# Support of distribution $T$

Let $T$ a distribution in $\mathbb{R}^n$ and let $f \in C^{\infty}(\mathbb{R}^n)$ with values in $\mathbb{R}$. We put $Z(f)= \{x \in \mathbb{R}^n, f(x)=0\}$.

I have two questions please:

1. Proof that if $fT=0$ then $Supp \ T \subset Z(f)$.

2. Proof that if order of $T$ is 1 and if $Supp \ T \subset Z(f)$ then $fT=0$.

Can you help me please i'm lost, what's the relation of order of distribution with the support? And elements of Supp T are $x \in \mathbb{R}^n$?

Thank you in advance for the help

• $f$ is a vector in $\mathbb{R}^n$? Or a function? Nov 24, 2017 at 18:51
• Sorry i edit my question. $f$ is an function Nov 24, 2017 at 19:09
• Ok and I'm a little confused by the notation $fT$. $T$ is a distribution so I know what $T(f)$ means... is that you meant? Nov 24, 2017 at 19:20
• yes, $fT$ is defined by: $\forall \varphi \in C^\infty_c(\mathbb{R}^n): <fT,\varphi>= <T,f\varphi>$ Nov 24, 2017 at 19:28
• Ok thanks I understand now. Nov 24, 2017 at 19:31

1)First one is easy: take a test function $\phi$ with $\mathrm{supp}\,\phi \subset \mathbb{R}^n \setminus Z(f)$. Since $\mathrm{supp}\,\phi$ is a compact set and $f \ne 0$ on it there exists a smooth inverse $f^{-1}$ and the function $f^{-1}\phi$ is a well-defined test function. Now, $$<T, \phi> = <T, ff^{-1}\phi> = <fT, f^{-1}\phi> = 0.$$ Thus, by definition, $\mathrm{supp}\, T \subset Z(f)$.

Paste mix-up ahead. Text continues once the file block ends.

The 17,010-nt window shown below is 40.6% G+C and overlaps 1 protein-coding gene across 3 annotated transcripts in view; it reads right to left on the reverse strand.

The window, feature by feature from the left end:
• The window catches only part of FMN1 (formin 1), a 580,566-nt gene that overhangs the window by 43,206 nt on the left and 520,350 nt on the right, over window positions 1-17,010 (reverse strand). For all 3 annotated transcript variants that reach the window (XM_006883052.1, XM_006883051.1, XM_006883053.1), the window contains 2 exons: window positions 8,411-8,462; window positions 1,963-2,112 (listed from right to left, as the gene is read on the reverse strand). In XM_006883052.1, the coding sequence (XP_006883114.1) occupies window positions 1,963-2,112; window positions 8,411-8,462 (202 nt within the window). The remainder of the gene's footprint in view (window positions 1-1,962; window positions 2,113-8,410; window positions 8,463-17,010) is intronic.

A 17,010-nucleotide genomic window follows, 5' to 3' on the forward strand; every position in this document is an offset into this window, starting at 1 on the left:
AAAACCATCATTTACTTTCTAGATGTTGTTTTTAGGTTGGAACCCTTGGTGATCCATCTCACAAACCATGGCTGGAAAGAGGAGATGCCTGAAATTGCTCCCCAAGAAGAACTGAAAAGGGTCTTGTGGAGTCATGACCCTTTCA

2)I am not completely sure in my answer to the second question, unfortunately, but here are some thoughts. To prove the distribution is zero we take a test function $\phi$ and prove that $<fT, \phi> = <T, f\phi> = 0$. Now, we would have liked to say that $\mathrm{supp}\, f\phi \subset \mathbb{R}^n \setminus \mathrm{supp}\, T$ (in which case the desired equality follows) but it's false: $\mathrm{supp}\, f\phi$ lies only in the closure of $\mathbb{R}^n \setminus \mathrm{supp}\, T$. Thus, we need to write our function $f\phi$ as a sum $\psi_1+\psi_2$ with $\mathrm{supp}\, \psi_1 \subset \mathbb{R}^n \setminus \mathrm{supp}\, T$ (so $<T, \psi_1>=0$) and $<T, \psi_2>$ small. Since $T$ is of order one $<T, \psi_2>$ is small when $||\psi_2||_{C^1}$ is small. We can probably achieve that by choosing an appropriate partition of unity.